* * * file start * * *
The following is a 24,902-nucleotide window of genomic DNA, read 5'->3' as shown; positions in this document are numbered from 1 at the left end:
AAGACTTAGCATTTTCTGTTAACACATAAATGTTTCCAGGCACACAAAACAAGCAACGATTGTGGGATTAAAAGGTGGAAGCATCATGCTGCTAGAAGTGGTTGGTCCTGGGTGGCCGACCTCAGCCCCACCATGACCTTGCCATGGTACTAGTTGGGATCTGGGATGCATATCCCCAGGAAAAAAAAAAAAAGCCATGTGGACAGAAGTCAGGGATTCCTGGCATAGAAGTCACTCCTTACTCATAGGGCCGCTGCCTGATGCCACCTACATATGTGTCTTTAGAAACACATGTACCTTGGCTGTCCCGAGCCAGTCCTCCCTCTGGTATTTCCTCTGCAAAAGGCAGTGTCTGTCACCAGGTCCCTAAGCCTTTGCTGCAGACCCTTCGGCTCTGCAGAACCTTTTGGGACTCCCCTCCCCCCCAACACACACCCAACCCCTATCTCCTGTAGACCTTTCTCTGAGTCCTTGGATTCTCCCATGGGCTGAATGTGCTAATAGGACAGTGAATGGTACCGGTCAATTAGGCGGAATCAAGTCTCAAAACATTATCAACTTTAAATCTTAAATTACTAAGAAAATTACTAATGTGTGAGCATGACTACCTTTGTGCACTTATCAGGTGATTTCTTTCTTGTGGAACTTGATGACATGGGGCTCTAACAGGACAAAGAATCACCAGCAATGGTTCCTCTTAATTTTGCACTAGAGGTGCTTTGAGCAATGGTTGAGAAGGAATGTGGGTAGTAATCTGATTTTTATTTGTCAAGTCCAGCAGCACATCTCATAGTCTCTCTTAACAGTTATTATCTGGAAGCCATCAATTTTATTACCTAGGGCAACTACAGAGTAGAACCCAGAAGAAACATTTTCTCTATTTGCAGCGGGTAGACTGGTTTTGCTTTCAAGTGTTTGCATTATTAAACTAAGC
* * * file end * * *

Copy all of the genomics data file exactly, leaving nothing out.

The following is a 24,902-nucleotide window of genomic DNA, read 5'->3' as shown; positions in this document are numbered from 1 at the left end:
AAGACTTAGCATTTTCTGTTAACACATAAATGTTTCCAGGCACACAAAACAAGCAACGATTGTGGGATTAAAAGGTGGAAGCATCATGCTGCTAGAAGTGGTTGGTCCTGGGTGGCCGACCTCAGCCCCACCATGACCTTGCCATGGTACTAGTTGGGATCTGGGATGCATATCCCCAGGAAAAAAAAAAAAAGCCATGTGGACAGAAGTCAGGGATTCCTGGCATAGAAGTCACTCCTTACTCATAGGGCCGCTGCCTGATGCCACCTACATATGTGTCTTTAGAAACACATGTACCTTGGCTGTCCCGAGCCAGTCCTCCCTCTGGTATTTCCTCTGCAAAAGGCAGTGTCTGTCACCAGGTCCCTAAGCCTTTGCTGCAGACCCTTCGGCTCTGCAGAACCTTTTGGGACTCCCCTCCCCCCCAACACACACCCAACCCCTATCTCCTGTAGACCTTTCTCTGAGTCCTTGGATTCTCCCATGGGCTGAATGTGCTAATAGGACAGTGAATGGTACCGGTCAATTAGGCGGAATCAAGTCTCAAAACATTATCAACTTTAAATCTTAAATTACTAAGAAAATTACTAATGTGTGAGCATGACTACCTTTGTGCACTTATCAGGTGATTTCTTTCTTGTGGAACTTGATGACATGGGGCTCTAACAGGACAAAGAATCACCAGCAATGGTTCCTCTTAATTTTGCACTAGAGGTGCTTTGAGCAATGGTTGAGAAGGAATGTGGGTAGTAATCTGATTTTTATTTGTCAAGTCCAGCAGCACATCTCATAGTCTCTCTTAACAGTTATTATCTGGAAGCCATCAATTTTATTACCTAGGGCAACTACAGAGTAGAACCCAGAAGAAACATTTTCTCTATTTGCAGCGGGTAGACTGGTTTTGCTTTCAAGTGTTTGCATTATTAAACTAAGC